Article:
Accuracy of meter readings

Commercial hydroponics often rely on greenhouses, and it’s a controlled environment. If your meters go wrong, the results are catastrophic. Anuradha shared one of his learning points when he used a faulty pH meter in the ton farm. He had to throw a whole batch of lettuce for no good.

nutrient leakages

Nutrient solution is the most precious ingredient in hydroponic farming. Any leakage would cost the business a fortune. It’s sometimes hard to find out. But spotting them early would make a massive difference in the bottom line. The farm’s NFT channels and other equipment must be high quality to prevent such wastage.

Hydroponics isn’t a walk in the park. Without proper knowledge, building a Commercial hydroponics farm is next to impossible. This talk about risk and reward led us to discuss financial viability and payback periods.

How profitable are Commercial hydroponics startups?

NFT setup in a commercial hydroponics startup
NFT setup in Hydrosalad

For people thinking of a hydroponic startup, their first question may be how much space they need. The other most important questions are how much investment they need and how much they can make out of it.

Anuradha suggests at least 2500 square feet for commercial viability. Anything less is instead considered as growing for passion. We can grow around 4000 lettuce crops using NFT systems in such a space. Each lettuce plant would weigh about 150 grams at the harvest. So, we’re talking about some 600 kilos of lettuce. Since lettuce has a lifespan of around 30 days, this would be the monthly yield.

Most people freak out when they hear about the initial setup cost in hydroponics. Of course, greenhouses, NFT systems, water pumps, and exhaustion fans all cost a fortune. Yet, given the beautiful 600 kilos monthly yield, it is worth the investment.

Lettuce growing in NFT hydroponics channel
Lettuce growing in NFT hydroponics channel

How much exactly you make may differ from which part of the world you’re serving, the demand for lettuce at a given time, and more. But generally, a 2-3 years payback period is possible on hydroponic farms.

More space is generally better. If you have a 5000-square-foot greenhouse, you’d fully use the cooling pad, fan, and other infrastructure. While these costs are primarily constant, smaller farms waste a lot of potential.

The substantial initial investments in a hydroponic startup are land, the greenhouse, the NFT structure, water pumps, cooling pads, exhaustion fans, and measuring equipment. This brings us to our next question. How about the running costs?

Running costs of a Commercial hydroponics Farm

The fixed costs are a concern. But it dramatically offsets the running costs.

Seedlings growing in coco peat in a nursery with the help of cooling pad and shed tents.
Lettuce seedling ready for transplant

As mentioned, a commercial hydroponics farm can be in a cost-optimal location, like Anurdha’s strategically placed one near his most prominent client. Besides, a commercial hydroponic farm usually doesn’t need pesticides, and wastage is minimal.

Here are the significant running costs of a commercial hydroponics farm.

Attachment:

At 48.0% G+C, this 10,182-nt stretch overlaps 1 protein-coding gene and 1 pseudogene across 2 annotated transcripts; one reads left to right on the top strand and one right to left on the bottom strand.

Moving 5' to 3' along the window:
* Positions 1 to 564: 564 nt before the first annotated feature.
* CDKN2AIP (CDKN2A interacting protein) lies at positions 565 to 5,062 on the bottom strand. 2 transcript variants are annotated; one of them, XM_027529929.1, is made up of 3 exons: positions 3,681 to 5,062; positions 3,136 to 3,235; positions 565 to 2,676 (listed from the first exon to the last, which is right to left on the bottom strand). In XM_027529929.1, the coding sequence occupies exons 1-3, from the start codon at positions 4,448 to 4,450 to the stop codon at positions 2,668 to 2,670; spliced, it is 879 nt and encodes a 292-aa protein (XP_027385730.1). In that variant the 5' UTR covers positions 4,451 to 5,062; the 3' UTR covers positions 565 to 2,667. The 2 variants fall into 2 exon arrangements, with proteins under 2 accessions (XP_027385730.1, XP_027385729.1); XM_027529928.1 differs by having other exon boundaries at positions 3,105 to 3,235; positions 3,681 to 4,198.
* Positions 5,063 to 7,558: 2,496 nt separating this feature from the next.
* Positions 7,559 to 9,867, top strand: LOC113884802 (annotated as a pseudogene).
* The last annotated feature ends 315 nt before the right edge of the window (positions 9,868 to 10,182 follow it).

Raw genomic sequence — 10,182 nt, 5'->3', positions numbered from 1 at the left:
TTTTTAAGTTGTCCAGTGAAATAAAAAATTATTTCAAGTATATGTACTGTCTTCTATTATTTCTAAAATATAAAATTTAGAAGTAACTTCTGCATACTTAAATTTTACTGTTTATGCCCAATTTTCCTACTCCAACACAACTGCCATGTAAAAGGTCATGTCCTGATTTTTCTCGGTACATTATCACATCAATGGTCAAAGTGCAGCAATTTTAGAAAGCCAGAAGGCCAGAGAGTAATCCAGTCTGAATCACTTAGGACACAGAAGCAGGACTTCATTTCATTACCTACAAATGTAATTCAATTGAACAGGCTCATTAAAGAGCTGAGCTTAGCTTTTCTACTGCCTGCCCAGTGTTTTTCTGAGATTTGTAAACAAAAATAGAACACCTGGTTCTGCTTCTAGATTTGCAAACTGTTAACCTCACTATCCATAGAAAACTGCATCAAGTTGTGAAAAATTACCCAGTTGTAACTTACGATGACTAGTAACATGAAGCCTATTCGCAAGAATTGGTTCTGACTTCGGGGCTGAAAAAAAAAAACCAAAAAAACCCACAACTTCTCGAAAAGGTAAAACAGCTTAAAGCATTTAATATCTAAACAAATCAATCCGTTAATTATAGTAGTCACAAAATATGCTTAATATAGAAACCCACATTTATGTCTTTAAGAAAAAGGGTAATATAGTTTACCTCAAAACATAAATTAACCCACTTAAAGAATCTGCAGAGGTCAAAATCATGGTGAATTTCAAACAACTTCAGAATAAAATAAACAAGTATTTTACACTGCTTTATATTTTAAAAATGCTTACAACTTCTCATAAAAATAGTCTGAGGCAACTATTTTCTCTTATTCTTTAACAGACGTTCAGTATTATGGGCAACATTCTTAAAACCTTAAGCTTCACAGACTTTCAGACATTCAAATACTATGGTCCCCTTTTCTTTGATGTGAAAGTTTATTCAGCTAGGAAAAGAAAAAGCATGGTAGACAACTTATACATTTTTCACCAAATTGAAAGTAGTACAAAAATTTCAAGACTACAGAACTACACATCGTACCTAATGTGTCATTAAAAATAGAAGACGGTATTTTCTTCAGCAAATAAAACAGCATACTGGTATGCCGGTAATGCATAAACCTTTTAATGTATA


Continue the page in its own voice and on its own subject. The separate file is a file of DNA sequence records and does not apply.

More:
NFT systems heavily depend on water pumps. Greenhouse temperature control depends on cooling pads and exhaust fans. All these need electricity.


Soli-less farming is growing in water. But the good news is water is reused in hydroponics. Besides the water absorbed by the crops, every single drop is reused.


Many lettuce varieties need about 2 kilos of Albert solution per 10 liter of water. They may also need supplements for calcium, nitrogen, and iron.


The correct seeds are crucial to run a commercial hydroponics farm successfully. Nearly 100% germination has a considerable cost benefit. Anuradha suggests high-quality crop seeds from Rijk Zwaan for hydroponic lettuces.

Growing Medium

Coco coir or coco peat may be economical for growing medium in coconut-producing countries. Anuradha uses both coco peat and chips as the growing medium. He says coco peat can handle pump failures for a little longer as it can hold water. However, the downside is that the coco peat is overly wet and may need to be squeezed to drain excess water.


Labor requirements in commercial hydroponics farms depend on what product you grow in there. Lettuces are easier to manage and harvest and need much less labor. Anuradha says he only needs one extra person to handle the harvest. But crops like tomatoes and strawberries need daily labor for harvesting season.

Beyond his hydroponic farm

Team Hydroponicway with Anuradha at his commercial hydroponics farm, Hydrosalad.

Anuradha visits his farm daily to ensure smooth running. Meanwhile, he is adopting automation and precision agriculture practices to put the farm on autopilot. He already has automatic water circulation systems to start with.

He uses his extra time for research and consulting. He advises others to build greenhouses, start hydroponics, and even start soil-based farming.

People reach out to Anuradha on LinkedIn and Facebook for advice.

You may also reach him through +94 78 823 6376 or send him an email at [email protected]

We’ve realized we’re well past our time. Though there’s much more to learn from Anuradha, we save it for the future.